Looking back, it seemed like a great idea — money was fleeing that state and Pataki and other bill backers wanted to harness it for the state’s schools. When the bill passed 52-8 in the Senate and 92-41 in the State Assembly, it seemed like a sure bet.
Ehrlich’s goals are similar, but his opposition seems more strident. And his bill must work immediately.
Scrambling legislators will have to come up with a large-scale solution if it isn’t satisfactory enough for the racetracks.
Ehrlich expects Maryland will earn $600 million and the tracks will earn about $225 million in the first year.
“With the amount of up-front expenses the industry is asked to incur,” said horse industry spokesman Bowman, “It is understood (the tracks’ 23 percent) is not a workable number.”
Although Bowman fears a New York situation could occur, he’s confident a deal can be struck in the General Assembly.
Maryland’s slots proponents point to the fact that Ehrlich’s plan hands the racetrack twice the controversial percentage in New York, but certain factors present stronger similarities.
While the state’s percentage is higher than New York’s, Maryland adds the up-front licensing fees. Plus, one of the largest video lottery terminal tracks, Aqueduct, is run by a nonprofit organization, something should have lowered their profit concerns.
“We weren’t worried about making money,” said Nader. “We just wanted to pay for the infrastructure improvements and couldn’t get the financing.”
Aqueduct is planning an $80 million facility for 3,500 machines, but Maryland’s tracks expect to pay more for upgrades because of its proximity to the gaming halls of Delaware, said Joseph DeFrancis of the Jockey Club. Pimlico alone is expected to cost his group about $200 million.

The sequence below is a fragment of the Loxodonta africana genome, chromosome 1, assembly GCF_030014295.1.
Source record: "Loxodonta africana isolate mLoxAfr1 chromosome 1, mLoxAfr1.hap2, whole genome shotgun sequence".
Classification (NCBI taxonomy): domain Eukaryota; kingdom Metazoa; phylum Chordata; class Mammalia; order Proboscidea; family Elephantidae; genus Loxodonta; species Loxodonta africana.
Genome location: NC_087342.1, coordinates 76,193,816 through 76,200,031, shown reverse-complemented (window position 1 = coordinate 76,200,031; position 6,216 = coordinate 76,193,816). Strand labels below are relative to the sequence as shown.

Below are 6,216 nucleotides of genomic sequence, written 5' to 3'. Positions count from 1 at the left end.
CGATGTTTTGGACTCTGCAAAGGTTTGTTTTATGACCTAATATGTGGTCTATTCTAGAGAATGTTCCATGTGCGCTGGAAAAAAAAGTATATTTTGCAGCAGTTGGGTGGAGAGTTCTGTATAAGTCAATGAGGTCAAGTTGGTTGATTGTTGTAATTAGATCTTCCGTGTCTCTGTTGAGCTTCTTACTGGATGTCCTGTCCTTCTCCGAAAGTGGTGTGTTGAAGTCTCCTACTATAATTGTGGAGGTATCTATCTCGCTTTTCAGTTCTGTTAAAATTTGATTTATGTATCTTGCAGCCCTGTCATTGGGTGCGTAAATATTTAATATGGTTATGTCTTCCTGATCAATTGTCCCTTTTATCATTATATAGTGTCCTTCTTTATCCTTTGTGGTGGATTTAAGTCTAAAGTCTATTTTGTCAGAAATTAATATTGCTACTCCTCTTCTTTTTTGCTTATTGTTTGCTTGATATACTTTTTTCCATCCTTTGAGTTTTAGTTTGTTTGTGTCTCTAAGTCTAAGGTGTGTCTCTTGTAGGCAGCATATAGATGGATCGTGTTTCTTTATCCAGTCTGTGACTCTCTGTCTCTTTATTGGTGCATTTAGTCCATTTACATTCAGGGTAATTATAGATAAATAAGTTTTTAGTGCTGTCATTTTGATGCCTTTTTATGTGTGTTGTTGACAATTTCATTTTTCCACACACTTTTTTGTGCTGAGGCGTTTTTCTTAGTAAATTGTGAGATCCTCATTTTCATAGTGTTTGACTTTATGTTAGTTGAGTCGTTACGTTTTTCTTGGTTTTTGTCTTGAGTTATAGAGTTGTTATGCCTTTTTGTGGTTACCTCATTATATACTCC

The minimal amount New York’s tracks received spurred criticism about the commitment to the horseracing industry.
“If they’re not going to give the tracks any of the profits, why not just put them in a subway station or a dark corner somewhere,” said Bob Flynn, executive director of the New York Thoroughbred Horsemen’s Association.
“It was a bad law,” Flynn said. “The legislators just put it together so quickly that they just didn’t look at it.”
The New York experience is one of the driving factors for a moratorium bill gathering strength in the Maryland House of Delegates to quash slots legislation for one year, allow for a study, and then come vote on the issue next session.
“The governor’s bill has drawn a lot of criticism for omissions,” said Delegate Peter Franchot, D-Montgomery, a chief moratorium sponsor. It’s too critical an issue to pass a bill with several fundamental holes, he said. “It’s important to take the information you’ve gotten, study it for six or seven months, and then make a decision.”
New York, as it turns out, is doing its studying now to mend a bill that nearly all agree was poorly crafted.
Since it was passed Oct. 25, 2001, the bill has incurred a lawsuit challenging its legality, suffered criticism for the way it was passed, failed to satisfy any interested parties, forced new debates more than a year later, and will take at least nine more months before anything happens.
Maryland could avoid many of the same problems, Gromack said, advising: Know what it’s going to cost before you approve the bill, otherwise you have to wait for all the benefits. – 30 – CNS-2-7-03